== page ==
As a leader, one of your key responsibilities is to develop the people who work with you, to push them to new heights, and to develop the next generation of leaders.
It’s true to say that not all of the people who work for you will become Leaders, but it is also true to say that they will all benefit from being developed in this direction.
Developing leadership skills isn’t a 1-week training session.
It’s an ongoing process, to which you need to be fully committed.
From my perspective a Leadership Program needs to include:
While defining the Leadership Culture you want to create might sound difficult, in fact, it’s fairly simple.
Most organizations want the same leadership culture, which you can find in most leadership books, but you probably already know it.
Most models include:
The problem is that in many companies they just talk the talk and don’t walk the walk.
Often the leadership culture then becomes just a reflection of the leader, which may be created subconsciously rather than consciously.
Here are 13 of the benefits of setting up a leadership program are:
Leadership is often the difference between success and failure, so why wouldn’t you want to create a culture that promotes success. in my opinion this is the number one job of any leader.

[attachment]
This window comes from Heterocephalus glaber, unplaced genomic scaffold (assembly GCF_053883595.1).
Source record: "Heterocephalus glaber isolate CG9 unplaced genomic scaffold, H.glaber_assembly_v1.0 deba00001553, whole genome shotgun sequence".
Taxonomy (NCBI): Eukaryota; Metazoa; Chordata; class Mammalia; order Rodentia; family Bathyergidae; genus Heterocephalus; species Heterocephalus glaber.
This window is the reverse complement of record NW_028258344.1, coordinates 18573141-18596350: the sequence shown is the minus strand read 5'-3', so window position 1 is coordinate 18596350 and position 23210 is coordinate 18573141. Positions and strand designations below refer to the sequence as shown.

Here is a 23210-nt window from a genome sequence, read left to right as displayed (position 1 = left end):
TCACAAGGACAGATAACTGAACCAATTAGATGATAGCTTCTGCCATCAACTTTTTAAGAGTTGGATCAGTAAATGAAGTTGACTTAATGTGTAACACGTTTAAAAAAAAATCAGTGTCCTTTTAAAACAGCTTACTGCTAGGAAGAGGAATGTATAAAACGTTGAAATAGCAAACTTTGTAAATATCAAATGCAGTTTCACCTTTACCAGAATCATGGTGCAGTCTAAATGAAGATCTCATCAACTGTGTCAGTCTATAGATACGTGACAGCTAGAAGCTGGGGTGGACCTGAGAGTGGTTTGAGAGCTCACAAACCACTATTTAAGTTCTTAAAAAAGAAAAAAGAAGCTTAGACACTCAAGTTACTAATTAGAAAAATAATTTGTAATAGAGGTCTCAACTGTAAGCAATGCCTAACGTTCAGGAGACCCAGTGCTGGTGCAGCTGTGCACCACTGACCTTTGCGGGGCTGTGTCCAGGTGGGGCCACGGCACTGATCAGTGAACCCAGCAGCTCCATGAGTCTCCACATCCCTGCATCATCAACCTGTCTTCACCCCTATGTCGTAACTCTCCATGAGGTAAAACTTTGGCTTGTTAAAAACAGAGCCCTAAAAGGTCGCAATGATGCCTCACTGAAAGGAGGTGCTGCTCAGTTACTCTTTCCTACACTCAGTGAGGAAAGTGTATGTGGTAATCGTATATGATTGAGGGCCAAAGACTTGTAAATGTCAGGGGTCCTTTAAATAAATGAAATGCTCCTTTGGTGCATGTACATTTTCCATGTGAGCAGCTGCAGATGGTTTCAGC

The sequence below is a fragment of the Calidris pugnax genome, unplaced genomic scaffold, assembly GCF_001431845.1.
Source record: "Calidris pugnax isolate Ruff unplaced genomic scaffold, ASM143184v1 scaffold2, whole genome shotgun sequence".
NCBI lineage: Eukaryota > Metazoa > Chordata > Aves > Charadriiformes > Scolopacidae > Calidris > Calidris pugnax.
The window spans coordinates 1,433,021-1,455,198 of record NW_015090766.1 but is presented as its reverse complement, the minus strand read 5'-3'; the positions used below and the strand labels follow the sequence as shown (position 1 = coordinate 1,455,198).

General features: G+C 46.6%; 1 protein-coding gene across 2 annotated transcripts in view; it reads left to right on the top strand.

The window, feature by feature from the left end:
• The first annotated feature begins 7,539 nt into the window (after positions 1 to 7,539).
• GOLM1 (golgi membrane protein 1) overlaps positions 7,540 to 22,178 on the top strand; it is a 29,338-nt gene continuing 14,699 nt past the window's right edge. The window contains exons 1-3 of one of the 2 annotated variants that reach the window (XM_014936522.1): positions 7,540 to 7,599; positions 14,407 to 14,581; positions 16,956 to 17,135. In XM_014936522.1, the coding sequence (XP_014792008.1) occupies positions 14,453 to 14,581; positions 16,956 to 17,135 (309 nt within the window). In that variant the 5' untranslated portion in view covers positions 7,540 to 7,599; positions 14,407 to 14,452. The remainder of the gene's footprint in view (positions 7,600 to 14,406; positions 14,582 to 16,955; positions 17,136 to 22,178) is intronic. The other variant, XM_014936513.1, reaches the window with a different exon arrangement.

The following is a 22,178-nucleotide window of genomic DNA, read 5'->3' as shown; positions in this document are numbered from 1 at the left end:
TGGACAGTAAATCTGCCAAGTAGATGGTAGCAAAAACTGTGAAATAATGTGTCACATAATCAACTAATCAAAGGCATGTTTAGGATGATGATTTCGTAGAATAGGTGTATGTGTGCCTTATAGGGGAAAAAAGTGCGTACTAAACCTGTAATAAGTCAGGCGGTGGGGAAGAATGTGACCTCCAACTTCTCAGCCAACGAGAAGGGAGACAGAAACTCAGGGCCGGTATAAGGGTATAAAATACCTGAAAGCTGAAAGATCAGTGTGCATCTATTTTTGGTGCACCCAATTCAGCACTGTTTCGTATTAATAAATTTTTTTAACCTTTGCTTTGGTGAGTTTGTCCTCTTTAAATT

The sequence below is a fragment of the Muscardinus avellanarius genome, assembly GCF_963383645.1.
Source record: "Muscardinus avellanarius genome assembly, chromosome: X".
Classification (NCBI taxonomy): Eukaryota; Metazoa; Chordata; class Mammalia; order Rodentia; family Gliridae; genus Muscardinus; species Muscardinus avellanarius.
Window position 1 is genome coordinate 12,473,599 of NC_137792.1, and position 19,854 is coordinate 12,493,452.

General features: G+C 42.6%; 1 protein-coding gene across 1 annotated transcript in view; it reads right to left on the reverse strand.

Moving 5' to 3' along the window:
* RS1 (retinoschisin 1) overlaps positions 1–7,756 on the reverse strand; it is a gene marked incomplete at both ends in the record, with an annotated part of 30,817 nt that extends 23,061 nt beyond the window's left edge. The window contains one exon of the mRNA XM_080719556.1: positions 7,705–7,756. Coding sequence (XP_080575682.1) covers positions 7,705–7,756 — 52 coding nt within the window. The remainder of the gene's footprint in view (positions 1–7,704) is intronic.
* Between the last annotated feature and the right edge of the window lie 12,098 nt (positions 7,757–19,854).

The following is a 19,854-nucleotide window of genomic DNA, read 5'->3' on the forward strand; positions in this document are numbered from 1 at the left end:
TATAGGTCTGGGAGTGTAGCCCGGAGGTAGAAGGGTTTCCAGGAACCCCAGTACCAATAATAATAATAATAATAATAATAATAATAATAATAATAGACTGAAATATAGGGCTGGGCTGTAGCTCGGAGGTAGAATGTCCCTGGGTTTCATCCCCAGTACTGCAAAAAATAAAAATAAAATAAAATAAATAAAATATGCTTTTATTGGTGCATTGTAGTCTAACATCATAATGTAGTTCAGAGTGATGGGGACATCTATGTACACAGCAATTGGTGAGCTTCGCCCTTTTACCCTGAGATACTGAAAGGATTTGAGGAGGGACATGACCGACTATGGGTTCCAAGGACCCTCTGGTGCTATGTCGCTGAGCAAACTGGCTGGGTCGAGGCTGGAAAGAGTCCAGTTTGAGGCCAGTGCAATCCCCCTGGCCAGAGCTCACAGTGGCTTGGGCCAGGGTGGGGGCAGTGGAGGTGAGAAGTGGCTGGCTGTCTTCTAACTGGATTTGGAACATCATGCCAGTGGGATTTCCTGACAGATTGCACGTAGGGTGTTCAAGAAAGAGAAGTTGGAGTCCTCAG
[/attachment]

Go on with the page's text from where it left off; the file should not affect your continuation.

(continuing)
By Gordon Tredgold, Founder and CEO, Leadership Principles
This management backlash has roots in several places. For one, trust in leadership has eroded sharply. Only 21% of workers strongly agree that they trust the leadership in their company, and the number has been on the decline since the pandemic.
Knowledge workers, employees with technical expertise and high-level executives alike can benefit from training to grasp the nascent tech. Across industries, businesses are laying out plans to train employees to use generative AI and AI tools effectively.
There also needs to be an understanding of the toll that caring takes on the mental, and sometimes physical, health of the individual. The constant mental burden of ensuring that both children and the elderly are cared for needs to be recognised by managers, followed by an honest discussion with employees about how best to manage and support it.